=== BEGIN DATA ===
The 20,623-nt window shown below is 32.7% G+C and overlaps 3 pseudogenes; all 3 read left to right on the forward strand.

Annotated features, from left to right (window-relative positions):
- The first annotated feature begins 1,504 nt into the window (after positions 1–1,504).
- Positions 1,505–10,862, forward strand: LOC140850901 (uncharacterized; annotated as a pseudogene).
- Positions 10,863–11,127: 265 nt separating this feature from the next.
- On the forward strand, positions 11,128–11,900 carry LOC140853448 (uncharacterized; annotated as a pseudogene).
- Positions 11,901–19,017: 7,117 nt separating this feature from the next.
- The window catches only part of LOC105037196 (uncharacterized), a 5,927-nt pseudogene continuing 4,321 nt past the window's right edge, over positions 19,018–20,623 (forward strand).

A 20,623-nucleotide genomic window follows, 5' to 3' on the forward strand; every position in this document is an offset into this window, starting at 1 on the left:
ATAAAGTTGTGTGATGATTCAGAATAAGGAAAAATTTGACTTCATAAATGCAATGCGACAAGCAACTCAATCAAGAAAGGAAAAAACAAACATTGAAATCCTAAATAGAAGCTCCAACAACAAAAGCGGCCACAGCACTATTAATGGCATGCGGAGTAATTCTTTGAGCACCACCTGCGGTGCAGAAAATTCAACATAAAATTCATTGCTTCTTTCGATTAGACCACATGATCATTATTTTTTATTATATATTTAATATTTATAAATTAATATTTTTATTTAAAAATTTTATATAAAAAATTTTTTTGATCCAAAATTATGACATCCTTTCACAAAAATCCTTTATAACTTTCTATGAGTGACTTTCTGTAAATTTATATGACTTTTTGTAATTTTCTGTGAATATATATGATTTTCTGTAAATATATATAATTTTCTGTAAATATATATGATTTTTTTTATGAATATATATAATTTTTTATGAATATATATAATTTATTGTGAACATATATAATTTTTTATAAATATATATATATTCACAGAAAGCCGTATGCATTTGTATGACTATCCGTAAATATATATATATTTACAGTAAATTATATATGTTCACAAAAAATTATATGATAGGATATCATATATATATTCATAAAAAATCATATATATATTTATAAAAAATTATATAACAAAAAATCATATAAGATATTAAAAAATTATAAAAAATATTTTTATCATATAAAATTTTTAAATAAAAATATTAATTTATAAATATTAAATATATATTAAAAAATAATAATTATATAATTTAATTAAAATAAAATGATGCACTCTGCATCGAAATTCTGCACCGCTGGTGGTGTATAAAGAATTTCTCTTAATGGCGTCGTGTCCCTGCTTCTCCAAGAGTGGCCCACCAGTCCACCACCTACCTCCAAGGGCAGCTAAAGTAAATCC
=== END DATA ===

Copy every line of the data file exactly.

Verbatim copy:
The 20,623-nt window shown below is 32.7% G+C and overlaps 3 pseudogenes; all 3 read left to right on the forward strand.

Annotated features, from left to right (window-relative positions):
- The first annotated feature begins 1,504 nt into the window (after positions 1–1,504).
- Positions 1,505–10,862, forward strand: LOC140850901 (uncharacterized; annotated as a pseudogene).
- Positions 10,863–11,127: 265 nt separating this feature from the next.
- On the forward strand, positions 11,128–11,900 carry LOC140853448 (uncharacterized; annotated as a pseudogene).
- Positions 11,901–19,017: 7,117 nt separating this feature from the next.
- The window catches only part of LOC105037196 (uncharacterized), a 5,927-nt pseudogene continuing 4,321 nt past the window's right edge, over positions 19,018–20,623 (forward strand).

A 20,623-nucleotide genomic window follows, 5' to 3' on the forward strand; every position in this document is an offset into this window, starting at 1 on the left:
ATAAAGTTGTGTGATGATTCAGAATAAGGAAAAATTTGACTTCATAAATGCAATGCGACAAGCAACTCAATCAAGAAAGGAAAAAACAAACATTGAAATCCTAAATAGAAGCTCCAACAACAAAAGCGGCCACAGCACTATTAATGGCATGCGGAGTAATTCTTTGAGCACCACCTGCGGTGCAGAAAATTCAACATAAAATTCATTGCTTCTTTCGATTAGACCACATGATCATTATTTTTTATTATATATTTAATATTTATAAATTAATATTTTTATTTAAAAATTTTATATAAAAAATTTTTTTGATCCAAAATTATGACATCCTTTCACAAAAATCCTTTATAACTTTCTATGAGTGACTTTCTGTAAATTTATATGACTTTTTGTAATTTTCTGTGAATATATATGATTTTCTGTAAATATATATAATTTTCTGTAAATATATATGATTTTTTTTATGAATATATATAATTTTTTATGAATATATATAATTTATTGTGAACATATATAATTTTTTATAAATATATATATATTCACAGAAAGCCGTATGCATTTGTATGACTATCCGTAAATATATATATATTTACAGTAAATTATATATGTTCACAAAAAATTATATGATAGGATATCATATATATATTCATAAAAAATCATATATATATTTATAAAAAATTATATAACAAAAAATCATATAAGATATTAAAAAATTATAAAAAATATTTTTATCATATAAAATTTTTAAATAAAAATATTAATTTATAAATATTAAATATATATTAAAAAATAATAATTATATAATTTAATTAAAATAAAATGATGCACTCTGCATCGAAATTCTGCACCGCTGGTGGTGTATAAAGAATTTCTCTTAATGGCGTCGTGTCCCTGCTTCTCCAAGAGTGGCCCACCAGTCCACCACCTACCTCCAAGGGCAGCTAAAGTAAATCC